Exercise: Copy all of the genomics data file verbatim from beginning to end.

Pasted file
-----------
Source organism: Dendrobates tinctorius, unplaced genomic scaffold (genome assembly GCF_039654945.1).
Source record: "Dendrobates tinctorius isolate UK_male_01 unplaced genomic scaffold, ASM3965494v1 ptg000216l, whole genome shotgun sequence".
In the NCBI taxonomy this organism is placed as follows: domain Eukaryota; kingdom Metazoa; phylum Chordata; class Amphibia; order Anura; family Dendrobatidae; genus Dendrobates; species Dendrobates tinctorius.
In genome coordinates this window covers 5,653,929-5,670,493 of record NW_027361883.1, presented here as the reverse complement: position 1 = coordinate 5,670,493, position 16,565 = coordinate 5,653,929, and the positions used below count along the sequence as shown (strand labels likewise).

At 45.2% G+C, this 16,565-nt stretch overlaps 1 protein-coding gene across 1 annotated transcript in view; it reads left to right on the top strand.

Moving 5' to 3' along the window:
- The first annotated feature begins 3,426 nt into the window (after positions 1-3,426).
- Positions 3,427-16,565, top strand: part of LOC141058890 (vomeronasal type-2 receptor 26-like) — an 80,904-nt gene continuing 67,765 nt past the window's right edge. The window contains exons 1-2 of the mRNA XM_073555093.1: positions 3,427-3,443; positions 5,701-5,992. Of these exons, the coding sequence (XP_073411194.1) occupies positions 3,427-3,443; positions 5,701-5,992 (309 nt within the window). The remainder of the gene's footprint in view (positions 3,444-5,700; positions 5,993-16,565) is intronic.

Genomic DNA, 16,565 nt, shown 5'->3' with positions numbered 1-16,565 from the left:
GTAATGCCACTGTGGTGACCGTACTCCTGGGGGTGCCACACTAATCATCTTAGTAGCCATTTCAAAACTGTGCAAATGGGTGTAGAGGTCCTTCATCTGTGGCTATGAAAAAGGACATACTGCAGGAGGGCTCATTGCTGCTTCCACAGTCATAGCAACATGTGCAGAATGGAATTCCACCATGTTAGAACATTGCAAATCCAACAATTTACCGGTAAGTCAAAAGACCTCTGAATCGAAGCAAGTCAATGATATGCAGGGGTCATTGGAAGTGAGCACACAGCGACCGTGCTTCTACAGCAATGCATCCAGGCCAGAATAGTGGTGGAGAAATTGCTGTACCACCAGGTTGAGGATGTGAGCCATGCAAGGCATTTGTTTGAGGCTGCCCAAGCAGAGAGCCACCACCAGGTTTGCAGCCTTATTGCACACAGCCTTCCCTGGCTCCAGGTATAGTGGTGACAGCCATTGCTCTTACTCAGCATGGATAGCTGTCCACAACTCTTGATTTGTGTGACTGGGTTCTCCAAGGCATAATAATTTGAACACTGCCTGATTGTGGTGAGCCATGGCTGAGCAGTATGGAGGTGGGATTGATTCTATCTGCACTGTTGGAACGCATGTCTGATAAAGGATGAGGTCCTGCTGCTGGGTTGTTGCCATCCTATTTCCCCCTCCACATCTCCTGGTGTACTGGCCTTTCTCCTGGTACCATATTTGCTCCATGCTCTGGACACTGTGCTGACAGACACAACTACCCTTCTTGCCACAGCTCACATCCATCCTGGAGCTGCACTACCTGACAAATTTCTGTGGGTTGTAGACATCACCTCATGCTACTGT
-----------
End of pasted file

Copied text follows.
Source organism: Dendrobates tinctorius, unplaced genomic scaffold (genome assembly GCF_039654945.1).
Source record: "Dendrobates tinctorius isolate UK_male_01 unplaced genomic scaffold, ASM3965494v1 ptg000216l, whole genome shotgun sequence".
In the NCBI taxonomy this organism is placed as follows: domain Eukaryota; kingdom Metazoa; phylum Chordata; class Amphibia; order Anura; family Dendrobatidae; genus Dendrobates; species Dendrobates tinctorius.
In genome coordinates this window covers 5,653,929-5,670,493 of record NW_027361883.1, presented here as the reverse complement: position 1 = coordinate 5,670,493, position 16,565 = coordinate 5,653,929, and the positions used below count along the sequence as shown (strand labels likewise).

At 45.2% G+C, this 16,565-nt stretch overlaps 1 protein-coding gene across 1 annotated transcript in view; it reads left to right on the top strand.

Moving 5' to 3' along the window:
- The first annotated feature begins 3,426 nt into the window (after positions 1-3,426).
- Positions 3,427-16,565, top strand: part of LOC141058890 (vomeronasal type-2 receptor 26-like) — an 80,904-nt gene continuing 67,765 nt past the window's right edge. The window contains exons 1-2 of the mRNA XM_073555093.1: positions 3,427-3,443; positions 5,701-5,992. Of these exons, the coding sequence (XP_073411194.1) occupies positions 3,427-3,443; positions 5,701-5,992 (309 nt within the window). The remainder of the gene's footprint in view (positions 3,444-5,700; positions 5,993-16,565) is intronic.

Genomic DNA, 16,565 nt, shown 5'->3' with positions numbered 1-16,565 from the left:
GTAATGCCACTGTGGTGACCGTACTCCTGGGGGTGCCACACTAATCATCTTAGTAGCCATTTCAAAACTGTGCAAATGGGTGTAGAGGTCCTTCATCTGTGGCTATGAAAAAGGACATACTGCAGGAGGGCTCATTGCTGCTTCCACAGTCATAGCAACATGTGCAGAATGGAATTCCACCATGTTAGAACATTGCAAATCCAACAATTTACCGGTAAGTCAAAAGACCTCTGAATCGAAGCAAGTCAATGATATGCAGGGGTCATTGGAAGTGAGCACACAGCGACCGTGCTTCTACAGCAATGCATCCAGGCCAGAATAGTGGTGGAGAAATTGCTGTACCACCAGGTTGAGGATGTGAGCCATGCAAGGCATTTGTTTGAGGCTGCCCAAGCAGAGAGCCACCACCAGGTTTGCAGCCTTATTGCACACAGCCTTCCCTGGCTCCAGGTATAGTGGTGACAGCCATTGCTCTTACTCAGCATGGATAGCTGTCCACAACTCTTGATTTGTGTGACTGGGTTCTCCAAGGCATAATAATTTGAACACTGCCTGATTGTGGTGAGCCATGGCTGAGCAGTATGGAGGTGGGATTGATTCTATCTGCACTGTTGGAACGCATGTCTGATAAAGGATGAGGTCCTGCTGCTGGGTTGTTGCCATCCTATTTCCCCCTCCACATCTCCTGGTGTACTGGCCTTTCTCCTGGTACCATATTTGCTCCATGCTCTGGACACTGTGCTGACAGACACAACTACCCTTCTTGCCACAGCTCACATCCATCCTGGAGCTGCACTACCTGACAAATTTCTGTGGGTTGTAGACATCACCTCATGCTACTGT